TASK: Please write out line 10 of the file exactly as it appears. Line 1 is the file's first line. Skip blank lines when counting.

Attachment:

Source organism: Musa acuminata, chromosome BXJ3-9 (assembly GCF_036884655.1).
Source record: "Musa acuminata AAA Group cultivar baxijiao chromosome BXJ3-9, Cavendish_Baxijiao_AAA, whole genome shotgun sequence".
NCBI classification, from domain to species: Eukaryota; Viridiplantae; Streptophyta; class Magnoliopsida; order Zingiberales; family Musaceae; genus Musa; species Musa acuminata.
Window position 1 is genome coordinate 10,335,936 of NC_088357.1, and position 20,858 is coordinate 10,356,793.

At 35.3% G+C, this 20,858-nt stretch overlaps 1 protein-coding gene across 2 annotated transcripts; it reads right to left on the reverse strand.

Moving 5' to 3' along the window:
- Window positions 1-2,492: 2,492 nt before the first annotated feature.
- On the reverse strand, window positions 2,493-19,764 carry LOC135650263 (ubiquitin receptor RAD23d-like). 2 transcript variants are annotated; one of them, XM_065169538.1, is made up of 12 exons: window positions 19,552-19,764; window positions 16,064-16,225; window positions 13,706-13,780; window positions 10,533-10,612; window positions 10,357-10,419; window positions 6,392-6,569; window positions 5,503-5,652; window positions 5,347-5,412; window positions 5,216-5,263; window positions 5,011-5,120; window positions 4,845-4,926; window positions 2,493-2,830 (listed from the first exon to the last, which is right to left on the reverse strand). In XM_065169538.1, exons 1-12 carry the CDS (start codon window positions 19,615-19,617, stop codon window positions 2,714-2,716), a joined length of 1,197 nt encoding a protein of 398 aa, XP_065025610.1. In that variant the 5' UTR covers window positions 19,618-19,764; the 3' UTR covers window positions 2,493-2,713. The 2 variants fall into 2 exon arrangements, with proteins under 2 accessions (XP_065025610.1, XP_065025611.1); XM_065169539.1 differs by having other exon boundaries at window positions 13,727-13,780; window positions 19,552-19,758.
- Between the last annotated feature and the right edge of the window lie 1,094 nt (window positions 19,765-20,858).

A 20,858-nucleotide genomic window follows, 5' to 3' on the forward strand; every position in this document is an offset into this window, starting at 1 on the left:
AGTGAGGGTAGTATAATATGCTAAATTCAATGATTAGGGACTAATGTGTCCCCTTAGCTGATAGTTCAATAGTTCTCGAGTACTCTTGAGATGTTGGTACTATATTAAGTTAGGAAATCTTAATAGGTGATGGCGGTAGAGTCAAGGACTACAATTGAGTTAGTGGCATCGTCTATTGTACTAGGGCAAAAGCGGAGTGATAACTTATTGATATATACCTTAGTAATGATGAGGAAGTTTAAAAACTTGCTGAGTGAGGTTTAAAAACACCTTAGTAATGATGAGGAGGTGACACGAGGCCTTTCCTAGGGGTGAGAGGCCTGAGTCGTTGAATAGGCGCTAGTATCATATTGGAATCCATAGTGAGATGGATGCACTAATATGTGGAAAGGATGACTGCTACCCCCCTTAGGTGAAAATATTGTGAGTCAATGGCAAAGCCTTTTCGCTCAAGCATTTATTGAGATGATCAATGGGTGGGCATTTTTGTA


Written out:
A 20,858-nucleotide genomic window follows, 5' to 3' on the forward strand; every position in this document is an offset into this window, starting at 1 on the left: